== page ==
BY VANESSA GONYE
About 72% of schoolgirls in rural areas do not use commercial sanitary wear, resorting to unhygienic means, while 62% miss school every month while menstruating, an official has said.
Pepukai Chivore, Parliament’s budget office director, told a stakeholders meeting on gender sensitivity in the education budget jointly organised by Education Coalition of Zimbabwe and Plan International, that there was need to respect provisions of the Education Amendment Act.
“We call for supply of safe water and latrines at schools in line with the requirements of section 4 of the Education Amendment Act on provision of other menstrual health facilities to girls in all schools to promote menstrual health,” Chivore said.
He decried the fact that many girls drop out of school at the onset of menstruation partly because there are no friendly facilities.
Women constitute 60% of the illiterate adult population as the school dropout rate, particularly among female students, is still high.
“Sanitary wear programmes should be expanded to poor localities in urban areas.
“Expedite the finalisation of the draft schools financing policy,” Chivore said.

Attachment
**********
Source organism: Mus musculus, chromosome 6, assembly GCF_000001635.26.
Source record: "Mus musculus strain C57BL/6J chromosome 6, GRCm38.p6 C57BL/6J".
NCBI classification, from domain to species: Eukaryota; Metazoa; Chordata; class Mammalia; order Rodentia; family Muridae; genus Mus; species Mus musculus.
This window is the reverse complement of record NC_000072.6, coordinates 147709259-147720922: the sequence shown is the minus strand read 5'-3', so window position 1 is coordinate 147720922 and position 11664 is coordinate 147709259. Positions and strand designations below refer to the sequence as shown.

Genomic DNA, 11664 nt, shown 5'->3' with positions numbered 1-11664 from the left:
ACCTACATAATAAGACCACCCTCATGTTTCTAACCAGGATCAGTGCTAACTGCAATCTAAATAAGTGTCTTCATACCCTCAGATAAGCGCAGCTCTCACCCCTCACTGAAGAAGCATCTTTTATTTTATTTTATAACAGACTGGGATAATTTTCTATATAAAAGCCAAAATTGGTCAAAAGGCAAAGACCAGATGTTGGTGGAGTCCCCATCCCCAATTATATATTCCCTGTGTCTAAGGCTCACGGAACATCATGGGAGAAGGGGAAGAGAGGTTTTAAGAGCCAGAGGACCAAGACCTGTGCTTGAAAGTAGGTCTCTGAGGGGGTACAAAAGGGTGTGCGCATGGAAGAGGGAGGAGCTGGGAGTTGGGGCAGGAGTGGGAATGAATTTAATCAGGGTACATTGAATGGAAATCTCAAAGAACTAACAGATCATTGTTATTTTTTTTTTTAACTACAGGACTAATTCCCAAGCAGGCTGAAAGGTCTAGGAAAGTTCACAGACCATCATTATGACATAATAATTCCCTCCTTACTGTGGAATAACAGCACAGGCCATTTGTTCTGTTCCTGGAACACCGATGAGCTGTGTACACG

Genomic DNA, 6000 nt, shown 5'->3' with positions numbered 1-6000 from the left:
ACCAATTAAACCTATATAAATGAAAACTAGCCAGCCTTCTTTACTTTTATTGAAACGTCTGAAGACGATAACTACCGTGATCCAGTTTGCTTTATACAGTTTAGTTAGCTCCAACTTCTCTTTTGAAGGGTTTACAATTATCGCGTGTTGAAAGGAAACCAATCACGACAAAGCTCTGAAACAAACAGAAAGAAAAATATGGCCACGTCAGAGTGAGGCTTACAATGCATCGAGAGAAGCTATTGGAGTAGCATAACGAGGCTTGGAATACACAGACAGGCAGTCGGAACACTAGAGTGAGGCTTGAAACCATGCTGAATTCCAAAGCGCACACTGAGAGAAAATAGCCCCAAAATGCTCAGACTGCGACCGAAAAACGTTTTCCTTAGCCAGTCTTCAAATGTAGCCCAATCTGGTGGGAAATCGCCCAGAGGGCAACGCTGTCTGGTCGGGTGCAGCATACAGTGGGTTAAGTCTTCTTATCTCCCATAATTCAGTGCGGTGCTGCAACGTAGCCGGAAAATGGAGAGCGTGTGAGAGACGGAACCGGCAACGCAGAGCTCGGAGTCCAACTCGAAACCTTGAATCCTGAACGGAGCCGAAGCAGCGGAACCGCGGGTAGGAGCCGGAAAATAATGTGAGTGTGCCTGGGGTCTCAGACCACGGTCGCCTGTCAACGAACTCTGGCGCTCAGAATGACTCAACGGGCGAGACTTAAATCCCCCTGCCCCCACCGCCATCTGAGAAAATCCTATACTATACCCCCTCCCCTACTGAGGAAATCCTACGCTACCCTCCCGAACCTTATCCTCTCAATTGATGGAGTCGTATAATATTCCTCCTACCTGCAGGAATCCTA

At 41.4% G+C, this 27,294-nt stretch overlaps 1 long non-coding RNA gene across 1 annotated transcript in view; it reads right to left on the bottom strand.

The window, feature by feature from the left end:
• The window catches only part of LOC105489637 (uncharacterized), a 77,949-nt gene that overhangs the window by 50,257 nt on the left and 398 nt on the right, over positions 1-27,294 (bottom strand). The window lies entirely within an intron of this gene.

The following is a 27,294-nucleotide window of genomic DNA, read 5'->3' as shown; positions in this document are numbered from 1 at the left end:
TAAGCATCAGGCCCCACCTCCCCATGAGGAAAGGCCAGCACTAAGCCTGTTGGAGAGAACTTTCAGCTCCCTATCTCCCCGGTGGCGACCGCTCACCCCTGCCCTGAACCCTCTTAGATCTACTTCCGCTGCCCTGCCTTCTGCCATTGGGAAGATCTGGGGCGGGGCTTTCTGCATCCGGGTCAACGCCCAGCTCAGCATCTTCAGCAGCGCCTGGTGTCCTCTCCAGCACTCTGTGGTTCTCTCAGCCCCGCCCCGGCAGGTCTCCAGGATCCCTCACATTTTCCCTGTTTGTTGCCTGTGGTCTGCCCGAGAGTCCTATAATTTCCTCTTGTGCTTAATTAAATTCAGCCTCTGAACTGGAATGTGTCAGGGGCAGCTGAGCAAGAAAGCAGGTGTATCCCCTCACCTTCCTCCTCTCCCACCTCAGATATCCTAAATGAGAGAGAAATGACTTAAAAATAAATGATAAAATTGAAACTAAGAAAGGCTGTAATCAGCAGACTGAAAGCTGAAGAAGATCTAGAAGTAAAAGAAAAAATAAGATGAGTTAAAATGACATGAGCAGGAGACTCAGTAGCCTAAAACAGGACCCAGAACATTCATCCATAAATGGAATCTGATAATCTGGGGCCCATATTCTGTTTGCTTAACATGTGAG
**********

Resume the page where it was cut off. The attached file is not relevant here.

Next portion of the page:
“This allows multi-stakeholder partnerships in education financing through bringing in other players including the private sector, philanthropic organisations and foundations.”
Primary and Secondary Education ministry spokesperson Taungana Ndoro said funding was being availed for the sanitary wear programme in schools.
Ndoro, however, urged parents to play their role of providing for their children and not to solely rely on government.
“As government, we have funds for sanitary wear, but it cannot be enough,” he said.
“We are rolling out the programme first to the rural areas, then deserving urban areas later on.”
“Let me reiterate that parents need to take responsibility for their children’s needs.
“They should provide to assist government’s efforts,” he said.
Zimbabwe has joined other African countries like South Africa, Botswana, Lesotho, Zambia and Kenya in providing free sanitary towels to schoolgirls, who cannot afford to buy their own.